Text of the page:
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Progressive Rock Interviews

Tony Levin

Interviewed by Gary Hill
Interview with Tony Levin from 2016
It's been a few years since we last did an interview with you. As usual, you've been incredibly busy. What are some of the highlights in the adventures of Tony Levin that you'd to mention?
Thanks for that. I don't know about highlights as such, but I feel very fortunate to have a bunch of great tours, with great musicians inspiring me. The last couple of years have indeed been busy, and there's a lot of luck involved with that. Even if you have three or four groups you're regularly working with, it often happens that they want to tour in the same season, and you have to choose one, and step aside from the others. So, really cool for me that Peter Gabriel and King Crimson haven't conflicted on schedules, and we were able to fit Stick Men into the openings. As for Levin Brothers, our touring has been kind of waiting in the wings, but we'll have a nice stint in Latin America next March.

Also significant for me, in my little world, was the release in June of a book of my poetry and lyrics. It's something I've been meaning to do for a long time, involved a lot of tweaking to get it right, and it feels great to just have it out there, in the form I chose, to maybe connect with a few folks one day - very gratifying.

MSJ: What's ahead for you at this point in time?
As I write, I'm on the Stick Men Prog Noir tour in Europe. In a couple of weeks King Crimson will re-assemble in Antwerp to continue our Fall tour until December. Then in January/February, Stick Men will tour the West Coast, into Mexico, hit the wonderful Cruise to the Edge from Florida, and go to Japan for a week with guest (King Crimson sax / flautist) Mel Collins.

Then in March/April I'll tour with Levin Brothers (which is a jazz quartet) in South America and U.S. East Coast.

Summer should have some King Crimson activity - not confirmed yet.

We'll do our annual Three of a Perfect Pair Summer Camp in August - with Adrian Belew, Pat Mastelotto and myself, with guest instructor Markus Reuter - it's become a high point of the year for us, and for the wonderful "campers" who attend.

After that, another Stick Men tour, probably more Crimson touring. And waiting to see if there might be another leg of the Peter Gabriel / Sting tour that we did last June, and was so special.

MSJ: What was the last CD you bought and/or what have you been listening to lately?

Truthfully, not much time to listen to anything but the music I need to learn! Some classic Crimson pieces were added to our last tour leg (which I hadn't known) and more for the next one. Then there's learning the new Stick Men pieces from our Prog Noir album - which I'd recorded, but it's quite a different thing playing and singing it live, covering all the parts. I don't mean to sound like I'm not interested in other music - I am, very much so. But in some seasons, like this one, I just have to focus on learning, and practicing the current music I'm involved with.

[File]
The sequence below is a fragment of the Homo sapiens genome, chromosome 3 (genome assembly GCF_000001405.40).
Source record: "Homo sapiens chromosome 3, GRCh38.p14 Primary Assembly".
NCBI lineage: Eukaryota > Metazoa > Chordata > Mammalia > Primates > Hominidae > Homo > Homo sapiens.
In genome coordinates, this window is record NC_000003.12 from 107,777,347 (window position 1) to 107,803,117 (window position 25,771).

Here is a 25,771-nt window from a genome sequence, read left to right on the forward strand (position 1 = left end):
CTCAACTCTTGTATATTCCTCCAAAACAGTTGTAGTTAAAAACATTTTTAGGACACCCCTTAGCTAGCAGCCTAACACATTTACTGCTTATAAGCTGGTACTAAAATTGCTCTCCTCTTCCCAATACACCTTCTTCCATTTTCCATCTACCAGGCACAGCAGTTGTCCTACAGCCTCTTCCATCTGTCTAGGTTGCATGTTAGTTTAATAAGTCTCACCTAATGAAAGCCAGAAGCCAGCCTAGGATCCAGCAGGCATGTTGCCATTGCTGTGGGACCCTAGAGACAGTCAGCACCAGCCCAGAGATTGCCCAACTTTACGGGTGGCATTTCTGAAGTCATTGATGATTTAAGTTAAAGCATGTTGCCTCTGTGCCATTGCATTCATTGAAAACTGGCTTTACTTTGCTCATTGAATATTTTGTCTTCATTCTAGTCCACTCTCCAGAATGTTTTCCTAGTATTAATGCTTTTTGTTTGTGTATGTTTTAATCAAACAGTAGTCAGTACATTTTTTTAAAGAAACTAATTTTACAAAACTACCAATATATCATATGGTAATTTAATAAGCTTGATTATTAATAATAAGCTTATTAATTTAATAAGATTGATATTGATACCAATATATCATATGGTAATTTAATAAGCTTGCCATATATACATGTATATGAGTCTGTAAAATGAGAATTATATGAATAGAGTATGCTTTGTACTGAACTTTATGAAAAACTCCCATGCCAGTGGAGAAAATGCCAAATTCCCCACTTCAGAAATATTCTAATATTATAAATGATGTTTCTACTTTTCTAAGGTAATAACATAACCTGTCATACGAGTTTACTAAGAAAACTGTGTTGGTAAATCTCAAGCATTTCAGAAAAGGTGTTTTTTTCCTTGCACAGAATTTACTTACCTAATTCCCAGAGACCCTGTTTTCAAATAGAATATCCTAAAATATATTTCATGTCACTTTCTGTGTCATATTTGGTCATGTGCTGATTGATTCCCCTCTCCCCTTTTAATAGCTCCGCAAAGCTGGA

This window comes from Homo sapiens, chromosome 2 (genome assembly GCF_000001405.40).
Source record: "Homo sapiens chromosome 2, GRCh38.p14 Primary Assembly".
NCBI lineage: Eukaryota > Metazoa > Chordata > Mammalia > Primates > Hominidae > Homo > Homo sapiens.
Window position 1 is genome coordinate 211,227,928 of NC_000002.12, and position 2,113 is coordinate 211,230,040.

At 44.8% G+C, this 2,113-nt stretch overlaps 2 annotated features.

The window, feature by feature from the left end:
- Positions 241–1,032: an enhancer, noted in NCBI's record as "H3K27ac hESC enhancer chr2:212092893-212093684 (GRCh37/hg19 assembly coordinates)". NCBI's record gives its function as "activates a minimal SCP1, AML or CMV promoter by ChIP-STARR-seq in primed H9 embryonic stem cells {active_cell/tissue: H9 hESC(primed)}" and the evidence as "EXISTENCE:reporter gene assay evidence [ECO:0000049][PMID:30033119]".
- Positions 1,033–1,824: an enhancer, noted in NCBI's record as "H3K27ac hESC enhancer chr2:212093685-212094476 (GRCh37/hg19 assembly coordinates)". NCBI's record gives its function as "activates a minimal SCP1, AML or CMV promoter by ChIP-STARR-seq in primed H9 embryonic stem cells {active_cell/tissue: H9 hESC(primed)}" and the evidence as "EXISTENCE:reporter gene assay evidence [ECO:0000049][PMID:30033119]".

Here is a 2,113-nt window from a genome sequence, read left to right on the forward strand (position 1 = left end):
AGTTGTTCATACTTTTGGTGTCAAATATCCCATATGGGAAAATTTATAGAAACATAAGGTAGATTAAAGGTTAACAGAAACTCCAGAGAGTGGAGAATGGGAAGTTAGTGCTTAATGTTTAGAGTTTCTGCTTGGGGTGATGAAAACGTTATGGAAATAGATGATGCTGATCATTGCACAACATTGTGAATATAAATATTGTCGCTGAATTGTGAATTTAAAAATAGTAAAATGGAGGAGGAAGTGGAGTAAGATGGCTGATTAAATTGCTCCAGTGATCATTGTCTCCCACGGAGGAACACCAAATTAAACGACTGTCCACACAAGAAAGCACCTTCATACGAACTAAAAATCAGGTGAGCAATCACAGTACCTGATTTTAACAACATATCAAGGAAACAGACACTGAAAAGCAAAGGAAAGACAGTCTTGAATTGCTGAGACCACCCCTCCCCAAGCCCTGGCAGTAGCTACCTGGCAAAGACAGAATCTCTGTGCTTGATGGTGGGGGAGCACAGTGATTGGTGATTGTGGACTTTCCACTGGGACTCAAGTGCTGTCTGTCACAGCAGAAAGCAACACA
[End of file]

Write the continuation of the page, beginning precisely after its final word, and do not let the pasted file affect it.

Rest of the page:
MSJ: Have you read any good books lately?
Lots. My iPad Kindle reading keeps me happy on all the van rides and plane trips. Lately I'm reading a lot of science, and fair amount of fiction, both sci-fi/fantasy and mysteries. My recent visit to CERN in Geneva spiked my attempts to get more up to speed on particle physics, anti-matter, and related fields. I'm just a fan-boy, not at all a player, but there's no end to good, accessible writing about those fields.
MSJ: What about the last concert you attended for your enjoyment?
In Tokyo, a few of the Crimson guys went together to see Hiromi Uehara, with Anthony Jackson and Simon Phillips. Great show - she's a force of nature!
MSJ: Do you have a musical “guilty pleasure?”
Yes, playing jazz on the upright bass. Takes me back to being 10 years old.
What has been your biggest Spinal Tap moment?
Too many to list. Most recent was two days ago, in a venue in Wiesbaden, Germany, which seemed to be a gear rental warehouse, with a venue attached. Wending our way through the warehouse to the back way onstage, we didn't even bother to intone "Hello Cleveland."
Are there any closing thoughts you would like to get out there?
As always, I'm grateful to the fans of progressive rock, who go out of their way to come to our shows, and even pay for the albums and downloads. We realize that there are 10 reasons for not coming to a show for every reason you have for going… and that support for us is the difference between our being able to tour in a significant way and only doing a handful of shows each year. For me, it's live playing that nourishes me musically, so I'm particularly thankful for that opportunity.


MSJ: This interview is available in book format (hardcover and paperback) in Music Street Journal: 2016  Volume 6 at
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